"As the country heads into a fourth wave of Covid-19 infections, we are experiencing a rate of infections that we have not seen since the pandemic started," President Cyril Ramaphosa wrote in an open letter to the country. "Nearly a quarter of all Covid-19 tests now come back positive. Compare this to two weeks ago, when the proportion of positive tests was sitting at around 2 per cent."
A report released this past weekend from doctors at the Steve Biko Academic and Tshwane District Hospital Complex in Pretoria, South Africa's administrative capital, offers the strongest support yet for a more hopeful take on omicron, although its author, Dr. Fareed Abdullah, gave reasons to be wary of drawing conclusions.
Abdullah, director of the Office of HIV/AIDS and Tuberculosis Research at the South African Medical Research Council, looked at the 42 patients with coronavirus who were in the hospital Thursday, and found that 29 of them, about 69 per cent, were breathing ordinary air. Of the 13 using supplemental oxygen, four had it for reasons unrelated to Covid.
Only one of the 42 was in intensive care, in line with figures released last week by the National Institute of Communicable Diseases, showing that only 106 patients were in intensive care over the prior two weeks, despite the surge in infections.
Most of the patients were admitted "for diagnoses unrelated to Covid-19," the report said, and their infection "is an incidental finding in these patients and is largely driven by hospital policy requiring testing of all patients." It said that two other large hospitals in Gauteng province, which includes Pretoria and Johannesburg, had even lower percentages of infected patients needing oxygen.
Abdullah said in an interview that he had walked into a Covid ward and found a scene unrecognisable from previous phases of the pandemic, when it would have been full of the humming and beeping of oxygen machines.
"Out of 17 patients, four were on oxygen," he said. "That's not in a Covid ward for me — that's like a normal ward."
Gurley, of Johns Hopkins, noted that the severity of disease reflects not just the variant but also who it is infecting. Two years into the pandemic, far more people have some level of immunity to the virus through vaccination, natural infection, or both, and that could translate to milder cases.
"We don't know how to read the genetic sequences to say exactly how this variant will play out," she said. "We're getting more information now from South Africa, which is a particular population with a particular profile of preexisting immunity."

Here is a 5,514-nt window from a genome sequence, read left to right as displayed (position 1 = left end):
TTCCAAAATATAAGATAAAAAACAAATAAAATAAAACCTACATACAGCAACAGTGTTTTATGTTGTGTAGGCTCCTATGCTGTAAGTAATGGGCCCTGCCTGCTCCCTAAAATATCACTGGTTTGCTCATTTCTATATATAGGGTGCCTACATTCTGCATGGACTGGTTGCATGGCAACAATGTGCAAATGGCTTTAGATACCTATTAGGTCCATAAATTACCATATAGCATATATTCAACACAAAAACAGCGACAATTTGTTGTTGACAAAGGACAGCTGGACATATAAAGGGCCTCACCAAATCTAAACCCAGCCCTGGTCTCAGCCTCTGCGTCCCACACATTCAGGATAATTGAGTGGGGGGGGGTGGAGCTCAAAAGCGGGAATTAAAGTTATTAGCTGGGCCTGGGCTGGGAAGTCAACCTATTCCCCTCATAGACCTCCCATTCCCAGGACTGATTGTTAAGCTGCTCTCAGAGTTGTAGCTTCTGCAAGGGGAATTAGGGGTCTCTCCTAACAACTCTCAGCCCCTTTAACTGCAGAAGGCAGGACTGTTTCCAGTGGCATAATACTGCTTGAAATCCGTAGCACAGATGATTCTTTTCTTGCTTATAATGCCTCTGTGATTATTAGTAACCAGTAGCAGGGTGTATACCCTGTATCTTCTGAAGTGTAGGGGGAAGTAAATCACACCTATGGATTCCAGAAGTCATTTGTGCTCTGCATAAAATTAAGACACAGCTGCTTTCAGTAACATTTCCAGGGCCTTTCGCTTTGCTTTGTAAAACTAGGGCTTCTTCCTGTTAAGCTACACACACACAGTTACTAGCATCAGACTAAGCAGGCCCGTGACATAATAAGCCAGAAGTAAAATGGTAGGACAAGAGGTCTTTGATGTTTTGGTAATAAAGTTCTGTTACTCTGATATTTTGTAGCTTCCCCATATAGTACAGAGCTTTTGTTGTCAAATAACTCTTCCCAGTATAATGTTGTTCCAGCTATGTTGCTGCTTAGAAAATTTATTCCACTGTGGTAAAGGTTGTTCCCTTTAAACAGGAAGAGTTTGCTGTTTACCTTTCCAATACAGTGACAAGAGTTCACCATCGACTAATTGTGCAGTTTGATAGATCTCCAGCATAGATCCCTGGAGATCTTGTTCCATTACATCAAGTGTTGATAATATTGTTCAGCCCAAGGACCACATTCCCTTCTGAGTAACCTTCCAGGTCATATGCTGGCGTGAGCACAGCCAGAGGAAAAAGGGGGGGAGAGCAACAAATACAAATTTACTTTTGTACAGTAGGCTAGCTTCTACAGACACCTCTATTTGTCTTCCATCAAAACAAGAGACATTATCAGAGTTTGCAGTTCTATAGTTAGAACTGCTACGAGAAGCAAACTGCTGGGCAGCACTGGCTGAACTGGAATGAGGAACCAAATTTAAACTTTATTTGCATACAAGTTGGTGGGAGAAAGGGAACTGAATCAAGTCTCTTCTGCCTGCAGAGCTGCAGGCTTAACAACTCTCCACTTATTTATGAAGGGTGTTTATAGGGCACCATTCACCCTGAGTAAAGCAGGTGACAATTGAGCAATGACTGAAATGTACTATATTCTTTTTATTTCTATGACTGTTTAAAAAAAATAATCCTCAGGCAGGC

Dr. Maria van Kerkhove, the World Health Organization's technical lead for Covid, told CBS News on Sunday, that even if it turns out that a lower percentage of omicron cases are serious, that could be balanced by a larger number of cases, meaning more hospitalisations and deaths.
Abdullah also looked at all 166 patients with the coronavirus who were admitted to the Biko-Tshwane complex between November 14 and November 29, and found that their average hospital stay was just 2.8 days, and fewer than 7 per cent died. Over the previous 18 months, the average stay for such patients was 8.5 days, and 17 per cent died. Shorter stays would mean less strain on hospitals.
Eighty percent of the 166 patients were younger than 50, and similar figures have been reported throughout Gauteng — a sharp contrast to earlier cohorts of hospitalised Covid patients, who were usually older. That could result from South Africa having a relatively high vaccination rate in people older than 50 and a low rate in younger people, but one of the great unknowns about omicron is whether existing vaccines offer strong protection against it.
Part of the caution in interpreting Abdullah's report is that the numbers in it are small, the findings have not been peer-reviewed and he does not know how many of the patients had omicron, as opposed to other variants of the coronavirus — although the government reported last week that it already accounted for three-quarters of virus samples in South Africa.
Abdullah acknowledged those drawbacks, and noted there could be a lag between omicron first turning up and a rise in serious illness and deaths. But so far, despite the huge increase in cases, Covid deaths have not risen in South Africa.
This article originally appeared in The New York Times.
Written by: Lynsey Chutel, Richard Pérez-Peña and Emily Anthes
Photographs by: Joao Silva
© 2021 THE NEW YORK TIMES